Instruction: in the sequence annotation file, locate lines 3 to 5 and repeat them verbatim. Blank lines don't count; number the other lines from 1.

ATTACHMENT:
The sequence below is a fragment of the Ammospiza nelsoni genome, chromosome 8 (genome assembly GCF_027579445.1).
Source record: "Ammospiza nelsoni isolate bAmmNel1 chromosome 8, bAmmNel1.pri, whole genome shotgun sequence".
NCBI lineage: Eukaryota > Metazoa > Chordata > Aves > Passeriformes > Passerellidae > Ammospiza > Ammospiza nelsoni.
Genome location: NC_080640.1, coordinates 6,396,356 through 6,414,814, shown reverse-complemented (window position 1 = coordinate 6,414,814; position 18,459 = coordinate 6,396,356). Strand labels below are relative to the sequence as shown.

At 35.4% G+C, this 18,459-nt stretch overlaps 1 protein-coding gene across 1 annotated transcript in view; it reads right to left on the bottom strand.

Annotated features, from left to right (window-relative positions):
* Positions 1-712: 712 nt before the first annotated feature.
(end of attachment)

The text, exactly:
NCBI lineage: Eukaryota > Metazoa > Chordata > Aves > Passeriformes > Passerellidae > Ammospiza > Ammospiza nelsoni.
Genome location: NC_080640.1, coordinates 6,396,356 through 6,414,814, shown reverse-complemented (window position 1 = coordinate 6,414,814; position 18,459 = coordinate 6,396,356). Strand labels below are relative to the sequence as shown.

At 35.4% G+C, this 18,459-nt stretch overlaps 1 protein-coding gene across 1 annotated transcript in view; it reads right to left on the bottom strand.